Cars Drive Themselves Better Than You Do

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Monash University researchers say accidents on our roads could be "significantly reduced" if we embrace automation - and it doesn't even have to be "all the way".

Even at it's bare minimum, with the technology we have now, cars drive themselves better than we do.

In the Safety Benefits of Cooperative ITS and Automated Driving report, researchers looked at the benefits of a range of automated driving technologies. We're talking features like forward collision warning, curve speed warning, intersection movement assist, right turn assist, lane keeping assist and auto emergency braking.

"Australia's road transport agencies see connected and automated driving as a key component of achieving road safety trauma reductions," said Austroads Chief Executive, Nick Koukoulas of the report - which was funded by his organisation.

But these benefits are reliant on these kinds of automated safety features becoming standard in all light passenger vehicles.

MUARC Senior Research Fellow Dr David Logan, a lead member of the study, says full adoption of "key automated driving and connected vehicle safety applications" could prevent anywhere from 4,100 to 6,500 fatal and serious injury crashes in Australia, and 310 to 485 fatal and serious injury crashes in New Zealand every year.

If Cooperative Intelligent Transport Systems - which use wireless communications to alert drivers, intervene in dangerous situations, reduce traffic congestion and increase system efficiency - were adopted in every car on our roads, there would be 35 to 50 percent less side-on crashes at intersections, according to the report.

Head-on crashes could be reduced by 40 per cent.

Automated driving apps - where as aspect of driving (like parking assist) is "taken over" were shown to reduce accidents by up to 50 per cent.

But it looks like we'll be waiting quite some time before this becomes a reality - the researchers say it'll be at least 25 years before automated driving and C-ITS applications are a part of every car on the road.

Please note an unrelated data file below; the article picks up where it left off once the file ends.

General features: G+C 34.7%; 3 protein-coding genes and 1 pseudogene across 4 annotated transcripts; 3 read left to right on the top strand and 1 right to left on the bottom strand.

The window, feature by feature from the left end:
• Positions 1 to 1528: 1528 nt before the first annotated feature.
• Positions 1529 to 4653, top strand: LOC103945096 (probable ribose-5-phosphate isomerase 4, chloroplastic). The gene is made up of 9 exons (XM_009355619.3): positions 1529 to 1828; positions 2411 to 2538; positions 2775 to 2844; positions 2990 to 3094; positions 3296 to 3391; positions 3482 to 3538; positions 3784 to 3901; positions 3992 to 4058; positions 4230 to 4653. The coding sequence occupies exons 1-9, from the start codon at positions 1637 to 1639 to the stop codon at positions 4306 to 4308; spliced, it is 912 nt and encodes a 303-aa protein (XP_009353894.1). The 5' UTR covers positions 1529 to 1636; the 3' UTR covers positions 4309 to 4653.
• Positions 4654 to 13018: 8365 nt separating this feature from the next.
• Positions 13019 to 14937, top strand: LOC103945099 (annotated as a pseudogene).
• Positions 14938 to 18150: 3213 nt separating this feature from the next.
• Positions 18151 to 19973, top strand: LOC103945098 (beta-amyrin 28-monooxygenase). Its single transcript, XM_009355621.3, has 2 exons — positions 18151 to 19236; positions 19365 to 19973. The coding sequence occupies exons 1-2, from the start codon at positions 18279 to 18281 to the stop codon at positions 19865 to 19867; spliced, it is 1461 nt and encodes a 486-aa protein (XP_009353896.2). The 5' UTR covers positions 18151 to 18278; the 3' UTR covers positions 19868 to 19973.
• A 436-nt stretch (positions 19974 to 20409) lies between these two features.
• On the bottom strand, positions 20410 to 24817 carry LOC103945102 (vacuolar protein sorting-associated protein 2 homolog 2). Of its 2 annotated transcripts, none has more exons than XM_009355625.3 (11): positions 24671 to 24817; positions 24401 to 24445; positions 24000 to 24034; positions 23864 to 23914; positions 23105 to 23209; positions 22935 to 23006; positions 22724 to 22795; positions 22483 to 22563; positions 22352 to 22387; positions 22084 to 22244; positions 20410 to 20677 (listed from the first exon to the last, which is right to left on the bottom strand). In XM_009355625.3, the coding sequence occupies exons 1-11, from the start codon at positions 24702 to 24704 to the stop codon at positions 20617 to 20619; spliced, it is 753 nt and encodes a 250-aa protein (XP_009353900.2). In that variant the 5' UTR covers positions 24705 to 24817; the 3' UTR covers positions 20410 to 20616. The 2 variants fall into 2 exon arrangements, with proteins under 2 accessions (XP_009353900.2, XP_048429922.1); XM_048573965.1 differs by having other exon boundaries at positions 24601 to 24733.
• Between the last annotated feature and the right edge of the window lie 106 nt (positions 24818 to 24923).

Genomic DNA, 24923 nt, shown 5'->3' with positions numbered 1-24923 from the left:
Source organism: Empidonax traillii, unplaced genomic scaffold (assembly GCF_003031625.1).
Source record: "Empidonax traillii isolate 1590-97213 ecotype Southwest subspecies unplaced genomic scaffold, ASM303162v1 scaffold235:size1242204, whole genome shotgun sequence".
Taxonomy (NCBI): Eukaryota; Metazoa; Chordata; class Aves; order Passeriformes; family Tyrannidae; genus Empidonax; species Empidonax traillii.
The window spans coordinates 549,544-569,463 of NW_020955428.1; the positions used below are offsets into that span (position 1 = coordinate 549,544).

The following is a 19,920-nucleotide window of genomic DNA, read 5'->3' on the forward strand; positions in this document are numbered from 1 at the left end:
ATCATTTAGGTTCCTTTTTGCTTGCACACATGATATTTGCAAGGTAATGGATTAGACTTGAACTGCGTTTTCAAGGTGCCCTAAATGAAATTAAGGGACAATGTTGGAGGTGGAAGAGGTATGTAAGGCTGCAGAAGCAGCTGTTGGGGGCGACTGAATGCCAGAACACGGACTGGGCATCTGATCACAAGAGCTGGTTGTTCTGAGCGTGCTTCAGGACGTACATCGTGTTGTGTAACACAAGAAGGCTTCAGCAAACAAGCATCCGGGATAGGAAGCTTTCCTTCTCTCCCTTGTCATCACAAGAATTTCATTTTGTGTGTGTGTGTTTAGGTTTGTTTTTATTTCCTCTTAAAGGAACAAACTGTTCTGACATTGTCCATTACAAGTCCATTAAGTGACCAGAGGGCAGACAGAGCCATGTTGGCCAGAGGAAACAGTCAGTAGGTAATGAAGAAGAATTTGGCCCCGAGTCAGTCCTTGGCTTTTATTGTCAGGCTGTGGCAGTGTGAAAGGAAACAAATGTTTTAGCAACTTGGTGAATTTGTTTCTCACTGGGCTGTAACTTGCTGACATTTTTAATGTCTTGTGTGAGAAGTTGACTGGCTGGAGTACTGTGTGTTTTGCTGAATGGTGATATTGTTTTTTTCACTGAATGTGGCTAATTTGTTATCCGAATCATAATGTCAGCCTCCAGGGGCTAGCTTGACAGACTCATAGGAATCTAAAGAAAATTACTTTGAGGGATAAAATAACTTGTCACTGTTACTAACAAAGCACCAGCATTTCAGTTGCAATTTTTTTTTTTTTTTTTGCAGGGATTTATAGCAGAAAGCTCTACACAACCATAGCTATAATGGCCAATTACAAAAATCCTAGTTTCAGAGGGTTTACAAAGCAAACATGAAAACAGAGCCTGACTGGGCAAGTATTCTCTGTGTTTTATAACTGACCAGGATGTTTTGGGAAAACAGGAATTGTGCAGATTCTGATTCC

You can read the full report here.



    I gamified my driving, I aim to keep the L/100Km as low as possible. I could consistently keep things at about 12.5...then I played with the cruise control. The car is consistently between 9 to 11.

    By not riding the accelerator my foot rests over the brake, meaning I react faster. By not having to monitor the speedo, I'm paying more attention to what is going on around me. Bring automation on.

    Well of course they're safer.

    They're not inebriated, tired, yelling at kids, talking on phones, eating breakfast, drinking, thinking about the cute person they saw on Friday, clipping their toenails... or otherwise distracted.

    The big problem I have with automation is what happens when it goes wrong.

    We can't consistently get technology to work over a long period of time. Phones crash, computers slow with age, the decay rate of technology is far greater than the rate our ability to drive decays at.

    My first car was mechanically sound but most of the electronics was temperamental / broken. It's fine when the issue is you can't have the stereo and wipers on at the same time but when the automatic braking kicks in for no reason at 110kmph it's a different story

      That is why your brakes are still mechanical.

        Some cars apply the brakes for you when their electronic sensors tell them to. Self driving cars will be the same.

          They may apply some braking for ypu via actuation of the brakes, but the brakes themselves from your pedal to the pad is a mechanical system. If the auto brake or other electronic function fails the mechanical system still functions. Like abs it assists your braking but if it fails you don't loose braking just that function.

          Self driving cars can't be the same, because there is no input that is mechanical.

    Looking "auto brake fail" on you tube is still good for a giggle.

    And yes things do fail but a lot of the videos are from production vehicles not test cars or concepts.

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